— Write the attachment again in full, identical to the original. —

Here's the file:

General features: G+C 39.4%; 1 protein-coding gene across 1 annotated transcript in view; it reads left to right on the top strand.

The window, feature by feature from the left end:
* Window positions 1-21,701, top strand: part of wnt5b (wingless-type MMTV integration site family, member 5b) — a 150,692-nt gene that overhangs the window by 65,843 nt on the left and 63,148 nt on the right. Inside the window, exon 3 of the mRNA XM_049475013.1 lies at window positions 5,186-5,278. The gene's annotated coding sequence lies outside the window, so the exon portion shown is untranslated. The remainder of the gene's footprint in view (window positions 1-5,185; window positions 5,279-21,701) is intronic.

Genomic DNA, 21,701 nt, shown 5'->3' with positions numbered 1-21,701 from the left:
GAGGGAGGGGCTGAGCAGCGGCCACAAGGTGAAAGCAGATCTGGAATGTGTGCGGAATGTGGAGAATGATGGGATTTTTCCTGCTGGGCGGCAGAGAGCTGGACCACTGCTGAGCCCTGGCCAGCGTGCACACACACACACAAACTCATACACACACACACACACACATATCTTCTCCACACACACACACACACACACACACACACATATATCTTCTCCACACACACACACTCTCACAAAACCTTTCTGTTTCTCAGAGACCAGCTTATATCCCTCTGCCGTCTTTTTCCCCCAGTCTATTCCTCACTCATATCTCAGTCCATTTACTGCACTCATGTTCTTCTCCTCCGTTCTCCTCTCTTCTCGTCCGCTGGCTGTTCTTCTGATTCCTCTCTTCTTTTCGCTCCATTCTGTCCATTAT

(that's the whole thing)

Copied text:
General features: G+C 39.4%; 1 protein-coding gene across 1 annotated transcript in view; it reads left to right on the top strand.

The window, feature by feature from the left end:
* Window positions 1-21,701, top strand: part of wnt5b (wingless-type MMTV integration site family, member 5b) — a 150,692-nt gene that overhangs the window by 65,843 nt on the left and 63,148 nt on the right. Inside the window, exon 3 of the mRNA XM_049475013.1 lies at window positions 5,186-5,278. The gene's annotated coding sequence lies outside the window, so the exon portion shown is untranslated. The remainder of the gene's footprint in view (window positions 1-5,185; window positions 5,279-21,701) is intronic.

Genomic DNA, 21,701 nt, shown 5'->3' with positions numbered 1-21,701 from the left:
GAGGGAGGGGCTGAGCAGCGGCCACAAGGTGAAAGCAGATCTGGAATGTGTGCGGAATGTGGAGAATGATGGGATTTTTCCTGCTGGGCGGCAGAGAGCTGGACCACTGCTGAGCCCTGGCCAGCGTGCACACACACACACAAACTCATACACACACACACACACACATATCTTCTCCACACACACACACACACACACACACACACATATATCTTCTCCACACACACACACTCTCACAAAACCTTTCTGTTTCTCAGAGACCAGCTTATATCCCTCTGCCGTCTTTTTCCCCCAGTCTATTCCTCACTCATATCTCAGTCCATTTACTGCACTCATGTTCTTCTCCTCCGTTCTCCTCTCTTCTCGTCCGCTGGCTGTTCTTCTGATTCCTCTCTTCTTTTCGCTCCATTCTGTCCATTAT